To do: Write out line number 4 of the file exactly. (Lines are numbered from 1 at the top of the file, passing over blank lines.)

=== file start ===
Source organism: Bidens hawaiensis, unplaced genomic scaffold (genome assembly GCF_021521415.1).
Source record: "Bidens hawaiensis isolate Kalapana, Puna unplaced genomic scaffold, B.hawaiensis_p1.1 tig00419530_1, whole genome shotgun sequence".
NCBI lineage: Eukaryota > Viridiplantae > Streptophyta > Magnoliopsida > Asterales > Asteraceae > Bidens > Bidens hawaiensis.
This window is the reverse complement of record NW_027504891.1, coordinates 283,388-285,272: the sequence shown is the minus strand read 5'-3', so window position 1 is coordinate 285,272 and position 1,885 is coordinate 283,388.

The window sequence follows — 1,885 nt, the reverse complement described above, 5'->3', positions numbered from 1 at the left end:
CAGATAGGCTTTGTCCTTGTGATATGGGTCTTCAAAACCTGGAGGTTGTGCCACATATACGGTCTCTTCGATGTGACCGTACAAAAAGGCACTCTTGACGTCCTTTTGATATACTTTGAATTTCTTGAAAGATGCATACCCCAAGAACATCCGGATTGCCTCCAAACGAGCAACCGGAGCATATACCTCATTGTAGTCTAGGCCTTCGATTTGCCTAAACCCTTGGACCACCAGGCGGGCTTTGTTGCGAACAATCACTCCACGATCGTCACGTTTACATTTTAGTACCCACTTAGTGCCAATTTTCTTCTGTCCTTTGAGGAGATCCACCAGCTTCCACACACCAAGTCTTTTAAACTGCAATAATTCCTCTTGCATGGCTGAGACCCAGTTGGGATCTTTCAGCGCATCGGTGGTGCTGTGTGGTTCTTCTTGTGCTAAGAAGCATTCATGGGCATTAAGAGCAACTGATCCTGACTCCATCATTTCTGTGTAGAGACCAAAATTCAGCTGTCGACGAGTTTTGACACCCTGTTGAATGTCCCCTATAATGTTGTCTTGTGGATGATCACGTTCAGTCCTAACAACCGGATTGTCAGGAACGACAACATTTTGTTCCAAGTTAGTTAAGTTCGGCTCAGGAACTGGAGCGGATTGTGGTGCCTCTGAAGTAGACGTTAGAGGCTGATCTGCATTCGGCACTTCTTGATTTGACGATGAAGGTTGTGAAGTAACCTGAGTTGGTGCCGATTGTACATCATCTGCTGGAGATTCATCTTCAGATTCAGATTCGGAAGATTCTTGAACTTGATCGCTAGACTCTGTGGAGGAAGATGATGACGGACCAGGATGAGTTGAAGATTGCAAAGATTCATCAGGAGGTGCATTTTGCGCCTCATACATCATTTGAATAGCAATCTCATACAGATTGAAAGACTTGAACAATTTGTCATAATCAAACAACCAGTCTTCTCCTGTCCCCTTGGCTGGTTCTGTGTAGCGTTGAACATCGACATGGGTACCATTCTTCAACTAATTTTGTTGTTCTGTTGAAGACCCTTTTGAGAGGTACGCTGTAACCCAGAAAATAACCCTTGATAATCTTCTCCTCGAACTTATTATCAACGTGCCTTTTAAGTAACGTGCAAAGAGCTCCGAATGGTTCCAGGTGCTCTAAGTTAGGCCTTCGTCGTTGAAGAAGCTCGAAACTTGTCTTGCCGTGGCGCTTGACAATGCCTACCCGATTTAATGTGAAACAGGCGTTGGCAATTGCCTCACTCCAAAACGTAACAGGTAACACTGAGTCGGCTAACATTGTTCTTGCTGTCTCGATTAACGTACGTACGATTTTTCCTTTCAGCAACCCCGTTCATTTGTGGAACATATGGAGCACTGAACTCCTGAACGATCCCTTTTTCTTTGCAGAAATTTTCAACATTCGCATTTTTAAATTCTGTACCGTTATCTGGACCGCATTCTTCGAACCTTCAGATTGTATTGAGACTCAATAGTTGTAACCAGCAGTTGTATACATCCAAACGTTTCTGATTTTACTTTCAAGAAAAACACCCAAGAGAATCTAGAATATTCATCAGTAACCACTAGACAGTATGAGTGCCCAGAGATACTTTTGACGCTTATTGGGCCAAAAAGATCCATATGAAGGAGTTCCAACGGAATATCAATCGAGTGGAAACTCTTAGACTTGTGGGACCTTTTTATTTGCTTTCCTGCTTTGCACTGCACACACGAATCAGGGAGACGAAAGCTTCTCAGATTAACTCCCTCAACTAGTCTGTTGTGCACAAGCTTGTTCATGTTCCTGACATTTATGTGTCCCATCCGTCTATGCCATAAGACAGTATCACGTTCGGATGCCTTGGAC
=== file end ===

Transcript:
This window is the reverse complement of record NW_027504891.1, coordinates 283,388-285,272: the sequence shown is the minus strand read 5'-3', so window position 1 is coordinate 285,272 and position 1,885 is coordinate 283,388.